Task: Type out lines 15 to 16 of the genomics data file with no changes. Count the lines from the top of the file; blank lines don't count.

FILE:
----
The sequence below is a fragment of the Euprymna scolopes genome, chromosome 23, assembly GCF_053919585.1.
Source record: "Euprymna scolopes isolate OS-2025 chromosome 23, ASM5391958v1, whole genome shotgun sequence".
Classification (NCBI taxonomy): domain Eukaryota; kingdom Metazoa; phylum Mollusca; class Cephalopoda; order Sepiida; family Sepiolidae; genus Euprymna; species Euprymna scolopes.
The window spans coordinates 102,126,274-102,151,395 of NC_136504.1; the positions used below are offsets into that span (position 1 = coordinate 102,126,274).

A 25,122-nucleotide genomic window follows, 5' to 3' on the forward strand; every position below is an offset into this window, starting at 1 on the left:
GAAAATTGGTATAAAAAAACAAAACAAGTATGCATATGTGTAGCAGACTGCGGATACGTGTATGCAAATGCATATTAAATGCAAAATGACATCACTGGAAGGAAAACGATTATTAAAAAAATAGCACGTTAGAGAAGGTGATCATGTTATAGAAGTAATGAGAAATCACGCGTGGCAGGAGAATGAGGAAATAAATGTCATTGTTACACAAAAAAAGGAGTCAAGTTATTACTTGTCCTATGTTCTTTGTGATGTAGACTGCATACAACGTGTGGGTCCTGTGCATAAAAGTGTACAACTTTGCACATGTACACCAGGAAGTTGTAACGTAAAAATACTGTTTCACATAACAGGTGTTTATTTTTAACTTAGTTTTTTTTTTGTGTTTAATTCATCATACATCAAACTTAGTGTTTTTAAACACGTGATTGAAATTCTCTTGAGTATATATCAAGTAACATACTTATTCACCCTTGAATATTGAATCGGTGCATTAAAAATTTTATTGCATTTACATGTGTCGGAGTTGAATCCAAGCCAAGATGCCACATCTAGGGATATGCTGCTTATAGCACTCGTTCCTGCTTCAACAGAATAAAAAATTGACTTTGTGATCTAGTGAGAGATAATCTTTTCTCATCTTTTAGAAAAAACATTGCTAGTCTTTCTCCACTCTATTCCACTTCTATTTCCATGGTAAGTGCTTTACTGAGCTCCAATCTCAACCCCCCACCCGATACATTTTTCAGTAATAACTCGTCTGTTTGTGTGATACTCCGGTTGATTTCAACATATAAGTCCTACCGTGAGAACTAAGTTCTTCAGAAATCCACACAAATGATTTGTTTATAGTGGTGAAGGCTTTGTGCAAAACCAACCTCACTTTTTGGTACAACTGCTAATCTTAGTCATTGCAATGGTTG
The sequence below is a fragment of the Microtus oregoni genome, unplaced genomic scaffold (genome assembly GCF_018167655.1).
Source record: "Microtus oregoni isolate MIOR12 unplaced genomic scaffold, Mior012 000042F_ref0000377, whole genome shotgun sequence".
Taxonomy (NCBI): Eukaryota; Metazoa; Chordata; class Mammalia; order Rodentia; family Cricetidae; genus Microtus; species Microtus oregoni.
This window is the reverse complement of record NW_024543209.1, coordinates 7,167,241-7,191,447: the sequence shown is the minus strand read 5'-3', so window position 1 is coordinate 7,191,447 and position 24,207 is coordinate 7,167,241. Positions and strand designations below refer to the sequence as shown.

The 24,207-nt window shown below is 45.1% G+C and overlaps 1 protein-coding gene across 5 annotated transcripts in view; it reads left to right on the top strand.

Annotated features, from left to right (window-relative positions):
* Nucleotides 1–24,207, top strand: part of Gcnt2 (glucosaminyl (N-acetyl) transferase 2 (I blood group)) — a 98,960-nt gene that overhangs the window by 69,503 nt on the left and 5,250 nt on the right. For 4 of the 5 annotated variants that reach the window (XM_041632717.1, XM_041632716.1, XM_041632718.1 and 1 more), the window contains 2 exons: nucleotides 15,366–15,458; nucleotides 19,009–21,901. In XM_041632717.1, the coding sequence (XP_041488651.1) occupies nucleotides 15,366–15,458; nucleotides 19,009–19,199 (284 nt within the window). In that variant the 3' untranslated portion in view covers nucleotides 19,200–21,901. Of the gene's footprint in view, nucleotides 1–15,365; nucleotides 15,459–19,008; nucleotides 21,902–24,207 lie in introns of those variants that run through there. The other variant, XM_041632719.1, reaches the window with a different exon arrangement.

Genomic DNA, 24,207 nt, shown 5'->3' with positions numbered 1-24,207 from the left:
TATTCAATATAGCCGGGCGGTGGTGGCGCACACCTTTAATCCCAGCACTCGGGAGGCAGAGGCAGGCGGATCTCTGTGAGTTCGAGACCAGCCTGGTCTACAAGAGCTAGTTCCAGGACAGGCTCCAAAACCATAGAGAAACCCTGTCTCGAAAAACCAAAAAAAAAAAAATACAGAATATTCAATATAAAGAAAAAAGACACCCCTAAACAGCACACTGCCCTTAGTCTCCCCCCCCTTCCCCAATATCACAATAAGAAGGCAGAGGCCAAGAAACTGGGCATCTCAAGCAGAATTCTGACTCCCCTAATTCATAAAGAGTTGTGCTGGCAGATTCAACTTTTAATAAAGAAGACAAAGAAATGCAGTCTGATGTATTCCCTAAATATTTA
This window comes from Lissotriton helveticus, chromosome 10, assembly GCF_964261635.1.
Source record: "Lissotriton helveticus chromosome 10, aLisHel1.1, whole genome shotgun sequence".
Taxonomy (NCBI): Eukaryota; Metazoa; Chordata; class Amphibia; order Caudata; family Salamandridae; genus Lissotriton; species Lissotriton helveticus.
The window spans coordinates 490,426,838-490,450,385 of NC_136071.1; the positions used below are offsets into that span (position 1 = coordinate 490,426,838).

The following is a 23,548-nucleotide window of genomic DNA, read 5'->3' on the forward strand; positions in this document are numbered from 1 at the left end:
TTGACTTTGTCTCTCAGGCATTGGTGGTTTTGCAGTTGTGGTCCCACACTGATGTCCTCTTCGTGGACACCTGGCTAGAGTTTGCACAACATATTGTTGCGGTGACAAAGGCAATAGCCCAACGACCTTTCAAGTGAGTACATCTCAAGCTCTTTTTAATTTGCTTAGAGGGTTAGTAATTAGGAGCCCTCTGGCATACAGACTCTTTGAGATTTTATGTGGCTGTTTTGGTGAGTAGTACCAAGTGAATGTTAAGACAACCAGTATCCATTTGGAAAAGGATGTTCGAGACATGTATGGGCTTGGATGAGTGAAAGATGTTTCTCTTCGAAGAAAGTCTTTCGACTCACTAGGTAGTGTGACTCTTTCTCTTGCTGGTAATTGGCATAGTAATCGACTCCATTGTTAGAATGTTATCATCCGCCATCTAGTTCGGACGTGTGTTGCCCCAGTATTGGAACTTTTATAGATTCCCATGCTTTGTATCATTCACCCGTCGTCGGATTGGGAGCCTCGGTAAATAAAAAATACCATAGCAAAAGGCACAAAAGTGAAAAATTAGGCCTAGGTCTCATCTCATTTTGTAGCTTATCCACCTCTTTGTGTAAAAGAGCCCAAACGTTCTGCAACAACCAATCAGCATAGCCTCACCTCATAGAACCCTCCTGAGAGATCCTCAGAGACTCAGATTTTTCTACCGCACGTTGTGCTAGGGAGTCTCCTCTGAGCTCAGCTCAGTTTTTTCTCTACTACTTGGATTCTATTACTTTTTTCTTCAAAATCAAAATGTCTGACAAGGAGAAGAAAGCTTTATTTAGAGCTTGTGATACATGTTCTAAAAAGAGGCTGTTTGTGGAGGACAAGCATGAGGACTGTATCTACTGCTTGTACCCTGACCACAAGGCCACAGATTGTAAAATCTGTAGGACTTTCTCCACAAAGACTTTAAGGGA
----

TATTCAATATAGCCGGGCGGTGGTGGCGCACACCTTTAATCCCAGCACTCGGGAGGCAGAGGCAGGCGGATCTCTGTGAGTTCGAGACCAGCCTGGTCTACAAGAGCTAGTTCCAGGACAGGCTCCAAAACCATAGAGAAACCCTGTCTCGAAAAACCAAAAAAAAAAAAATACAGAATATTCAATATAAAGAAAAAAGACACCCCTAAACAGCACACTGCCCTTAGTCTCCCCCCCCTTCCCCAATATCACAATAAGAAGGCAGAGGCCAAGAAACTGGGCATCTCAAGCAGAATTCTGACTCCCCTAATTCATAAAGAGTTGTGCTGGCAGATTCAACTTTTAATAAAGAAGACAAAGAAATGCAGTCTGATGTATTCCCTAAATATTTA
This window comes from Lissotriton helveticus, chromosome 10, assembly GCF_964261635.1.